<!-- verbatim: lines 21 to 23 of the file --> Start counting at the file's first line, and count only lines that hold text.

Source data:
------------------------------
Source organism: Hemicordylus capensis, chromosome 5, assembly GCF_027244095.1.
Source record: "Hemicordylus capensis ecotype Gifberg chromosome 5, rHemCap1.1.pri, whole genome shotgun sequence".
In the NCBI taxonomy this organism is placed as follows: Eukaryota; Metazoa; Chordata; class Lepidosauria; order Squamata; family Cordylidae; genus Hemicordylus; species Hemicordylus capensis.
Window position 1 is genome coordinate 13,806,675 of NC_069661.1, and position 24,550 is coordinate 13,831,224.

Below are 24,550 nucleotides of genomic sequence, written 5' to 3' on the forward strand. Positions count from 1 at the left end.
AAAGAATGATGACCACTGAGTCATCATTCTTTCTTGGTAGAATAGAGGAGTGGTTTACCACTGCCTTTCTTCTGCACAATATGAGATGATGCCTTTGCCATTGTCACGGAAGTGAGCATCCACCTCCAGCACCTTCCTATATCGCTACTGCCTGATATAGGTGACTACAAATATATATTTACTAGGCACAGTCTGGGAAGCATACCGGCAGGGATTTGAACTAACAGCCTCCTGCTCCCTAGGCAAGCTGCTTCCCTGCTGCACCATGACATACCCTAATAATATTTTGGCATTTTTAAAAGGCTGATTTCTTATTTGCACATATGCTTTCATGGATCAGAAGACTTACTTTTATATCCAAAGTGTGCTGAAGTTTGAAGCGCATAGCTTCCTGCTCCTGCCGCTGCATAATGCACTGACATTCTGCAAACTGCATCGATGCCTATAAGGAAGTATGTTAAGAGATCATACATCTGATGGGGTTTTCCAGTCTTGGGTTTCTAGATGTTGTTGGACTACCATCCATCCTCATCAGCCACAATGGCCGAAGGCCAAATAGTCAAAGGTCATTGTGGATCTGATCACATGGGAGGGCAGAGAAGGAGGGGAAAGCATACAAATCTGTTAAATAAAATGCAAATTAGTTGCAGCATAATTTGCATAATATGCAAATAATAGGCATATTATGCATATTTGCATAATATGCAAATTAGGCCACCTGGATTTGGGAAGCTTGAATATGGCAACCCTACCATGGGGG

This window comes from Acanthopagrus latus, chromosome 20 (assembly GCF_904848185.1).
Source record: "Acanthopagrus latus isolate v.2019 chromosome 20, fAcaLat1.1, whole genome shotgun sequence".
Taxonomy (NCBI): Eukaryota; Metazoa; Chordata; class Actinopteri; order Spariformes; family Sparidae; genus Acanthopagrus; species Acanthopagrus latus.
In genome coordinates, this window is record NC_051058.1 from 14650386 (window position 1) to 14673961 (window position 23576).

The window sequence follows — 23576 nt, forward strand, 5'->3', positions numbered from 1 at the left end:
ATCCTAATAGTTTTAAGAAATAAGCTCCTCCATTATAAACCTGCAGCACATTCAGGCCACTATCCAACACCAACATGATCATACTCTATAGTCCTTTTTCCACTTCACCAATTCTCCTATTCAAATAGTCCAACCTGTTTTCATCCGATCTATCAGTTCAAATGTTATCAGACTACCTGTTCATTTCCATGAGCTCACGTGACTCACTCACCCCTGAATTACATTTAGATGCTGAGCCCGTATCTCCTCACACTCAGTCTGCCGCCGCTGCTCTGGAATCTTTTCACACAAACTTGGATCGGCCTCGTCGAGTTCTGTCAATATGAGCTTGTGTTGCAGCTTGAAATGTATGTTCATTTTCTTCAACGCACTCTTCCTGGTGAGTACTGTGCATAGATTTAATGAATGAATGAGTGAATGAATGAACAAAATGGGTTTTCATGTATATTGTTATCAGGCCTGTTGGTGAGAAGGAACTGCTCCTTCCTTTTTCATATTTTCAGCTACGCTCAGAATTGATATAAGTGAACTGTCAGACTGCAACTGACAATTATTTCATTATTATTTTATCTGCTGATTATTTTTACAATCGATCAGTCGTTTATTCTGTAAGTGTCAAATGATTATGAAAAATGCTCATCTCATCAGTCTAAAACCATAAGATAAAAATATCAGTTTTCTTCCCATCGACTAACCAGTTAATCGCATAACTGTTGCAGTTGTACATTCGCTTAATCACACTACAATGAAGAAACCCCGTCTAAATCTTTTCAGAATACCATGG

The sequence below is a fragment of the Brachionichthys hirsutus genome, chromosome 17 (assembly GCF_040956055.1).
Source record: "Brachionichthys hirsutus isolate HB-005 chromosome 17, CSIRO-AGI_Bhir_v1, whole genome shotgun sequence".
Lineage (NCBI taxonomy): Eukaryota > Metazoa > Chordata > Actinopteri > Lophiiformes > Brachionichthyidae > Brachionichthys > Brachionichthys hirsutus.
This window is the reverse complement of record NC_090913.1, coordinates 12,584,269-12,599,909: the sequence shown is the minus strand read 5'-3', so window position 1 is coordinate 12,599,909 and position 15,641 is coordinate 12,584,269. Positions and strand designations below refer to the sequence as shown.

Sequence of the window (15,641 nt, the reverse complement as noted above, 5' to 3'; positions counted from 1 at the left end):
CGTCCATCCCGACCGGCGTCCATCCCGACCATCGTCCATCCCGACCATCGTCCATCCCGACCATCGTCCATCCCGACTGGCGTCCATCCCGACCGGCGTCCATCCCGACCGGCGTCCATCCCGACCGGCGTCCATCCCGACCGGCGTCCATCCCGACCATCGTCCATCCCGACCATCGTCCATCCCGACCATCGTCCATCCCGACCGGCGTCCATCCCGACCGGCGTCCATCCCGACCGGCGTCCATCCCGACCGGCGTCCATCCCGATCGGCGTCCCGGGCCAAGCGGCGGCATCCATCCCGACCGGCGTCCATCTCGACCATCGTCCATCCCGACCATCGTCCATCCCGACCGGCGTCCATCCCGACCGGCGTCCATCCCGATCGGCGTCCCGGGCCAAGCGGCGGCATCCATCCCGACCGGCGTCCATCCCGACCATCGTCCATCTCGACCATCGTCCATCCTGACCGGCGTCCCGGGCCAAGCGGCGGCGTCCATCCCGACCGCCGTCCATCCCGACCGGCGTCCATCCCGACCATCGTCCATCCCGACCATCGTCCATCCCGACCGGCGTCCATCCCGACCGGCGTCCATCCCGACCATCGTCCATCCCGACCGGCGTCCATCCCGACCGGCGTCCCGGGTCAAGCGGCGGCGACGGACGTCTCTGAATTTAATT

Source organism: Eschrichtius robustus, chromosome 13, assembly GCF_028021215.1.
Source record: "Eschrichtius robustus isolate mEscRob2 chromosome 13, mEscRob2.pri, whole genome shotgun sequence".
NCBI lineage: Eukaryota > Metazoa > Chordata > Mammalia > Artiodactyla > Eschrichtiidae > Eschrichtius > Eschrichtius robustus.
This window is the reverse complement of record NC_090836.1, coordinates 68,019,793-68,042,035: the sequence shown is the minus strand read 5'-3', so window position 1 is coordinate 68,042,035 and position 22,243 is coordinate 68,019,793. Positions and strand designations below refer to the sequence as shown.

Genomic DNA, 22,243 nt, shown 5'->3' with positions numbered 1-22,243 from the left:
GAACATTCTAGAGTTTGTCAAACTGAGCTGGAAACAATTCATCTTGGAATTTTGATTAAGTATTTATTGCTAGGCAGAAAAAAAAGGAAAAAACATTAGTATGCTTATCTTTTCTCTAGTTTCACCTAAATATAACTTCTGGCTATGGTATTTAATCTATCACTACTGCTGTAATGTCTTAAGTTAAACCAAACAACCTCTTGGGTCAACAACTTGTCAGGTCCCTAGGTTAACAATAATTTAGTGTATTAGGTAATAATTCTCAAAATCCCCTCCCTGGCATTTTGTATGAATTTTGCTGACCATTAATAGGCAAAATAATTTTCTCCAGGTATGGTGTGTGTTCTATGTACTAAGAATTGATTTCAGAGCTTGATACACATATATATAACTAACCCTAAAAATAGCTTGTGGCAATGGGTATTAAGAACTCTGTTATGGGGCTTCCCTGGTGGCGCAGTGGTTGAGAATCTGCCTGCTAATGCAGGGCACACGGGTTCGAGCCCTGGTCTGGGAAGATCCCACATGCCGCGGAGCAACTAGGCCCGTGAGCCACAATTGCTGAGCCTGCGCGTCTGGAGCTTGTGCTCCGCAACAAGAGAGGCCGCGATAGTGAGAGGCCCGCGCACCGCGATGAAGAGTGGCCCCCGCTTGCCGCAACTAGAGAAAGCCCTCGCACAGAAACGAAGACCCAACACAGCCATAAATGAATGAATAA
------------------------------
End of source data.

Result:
NCBI lineage: Eukaryota > Metazoa > Chordata > Mammalia > Artiodactyla > Eschrichtiidae > Eschrichtius > Eschrichtius robustus.
This window is the reverse complement of record NC_090836.1, coordinates 68,019,793-68,042,035: the sequence shown is the minus strand read 5'-3', so window position 1 is coordinate 68,042,035 and position 22,243 is coordinate 68,019,793. Positions and strand designations below refer to the sequence as shown.

Genomic DNA, 22,243 nt, shown 5'->3' with positions numbered 1-22,243 from the left: